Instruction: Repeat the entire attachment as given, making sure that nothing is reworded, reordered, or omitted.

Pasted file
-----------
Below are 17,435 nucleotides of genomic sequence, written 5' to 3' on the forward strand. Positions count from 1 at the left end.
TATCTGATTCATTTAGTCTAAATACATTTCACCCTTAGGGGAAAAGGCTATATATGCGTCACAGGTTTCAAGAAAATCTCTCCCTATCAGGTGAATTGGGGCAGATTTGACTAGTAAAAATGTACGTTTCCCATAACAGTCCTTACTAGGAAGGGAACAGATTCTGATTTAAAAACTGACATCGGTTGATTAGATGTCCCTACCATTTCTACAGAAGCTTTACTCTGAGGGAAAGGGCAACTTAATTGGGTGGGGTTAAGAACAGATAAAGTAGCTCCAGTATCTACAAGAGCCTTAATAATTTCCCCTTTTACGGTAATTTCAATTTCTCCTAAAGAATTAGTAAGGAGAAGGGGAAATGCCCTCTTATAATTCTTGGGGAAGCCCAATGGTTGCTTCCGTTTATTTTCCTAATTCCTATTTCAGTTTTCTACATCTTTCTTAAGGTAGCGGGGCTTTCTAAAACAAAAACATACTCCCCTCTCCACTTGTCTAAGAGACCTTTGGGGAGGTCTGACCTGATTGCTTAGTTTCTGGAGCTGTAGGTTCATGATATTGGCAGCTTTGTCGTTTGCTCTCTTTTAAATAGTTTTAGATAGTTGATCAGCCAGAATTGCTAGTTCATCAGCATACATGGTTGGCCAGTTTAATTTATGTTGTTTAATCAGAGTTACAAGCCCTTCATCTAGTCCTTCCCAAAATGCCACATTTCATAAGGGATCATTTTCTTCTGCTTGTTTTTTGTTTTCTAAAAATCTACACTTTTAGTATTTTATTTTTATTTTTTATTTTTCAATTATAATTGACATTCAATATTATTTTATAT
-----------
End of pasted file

Below are 17,435 nucleotides of genomic sequence, written 5' to 3' on the forward strand. Positions count from 1 at the left end.
TATCTGATTCATTTAGTCTAAATACATTTCACCCTTAGGGGAAAAGGCTATATATGCGTCACAGGTTTCAAGAAAATCTCTCCCTATCAGGTGAATTGGGGCAGATTTGACTAGTAAAAATGTACGTTTCCCATAACAGTCCTTACTAGGAAGGGAACAGATTCTGATTTAAAAACTGACATCGGTTGATTAGATGTCCCTACCATTTCTACAGAAGCTTTACTCTGAGGGAAAGGGCAACTTAATTGGGTGGGGTTAAGAACAGATAAAGTAGCTCCAGTATCTACAAGAGCCTTAATAATTTCCCCTTTTACGGTAATTTCAATTTCTCCTAAAGAATTAGTAAGGAGAAGGGGAAATGCCCTCTTATAATTCTTGGGGAAGCCCAATGGTTGCTTCCGTTTATTTTCCTAATTCCTATTTCAGTTTTCTACATCTTTCTTAAGGTAGCGGGGCTTTCTAAAACAAAAACATACTCCCCTCTCCACTTGTCTAAGAGACCTTTGGGGAGGTCTGACCTGATTGCTTAGTTTCTGGAGCTGTAGGTTCATGATATTGGCAGCTTTGTCGTTTGCTCTCTTTTAAATAGTTTTAGATAGTTGATCAGCCAGAATTGCTAGTTCATCAGCATACATGGTTGGCCAGTTTAATTTATGTTGTTTAATCAGAGTTACAAGCCCTTCATCTAGTCCTTCCCAAAATGCCACATTTCATAAGGGATCATTTTCTTCTGCTTGTTTTTTGTTTTCTAAAAATCTACACTTTTAGTATTTTATTTTTATTTTTTATTTTTCAATTATAATTGACATTCAATATTATTTTATAT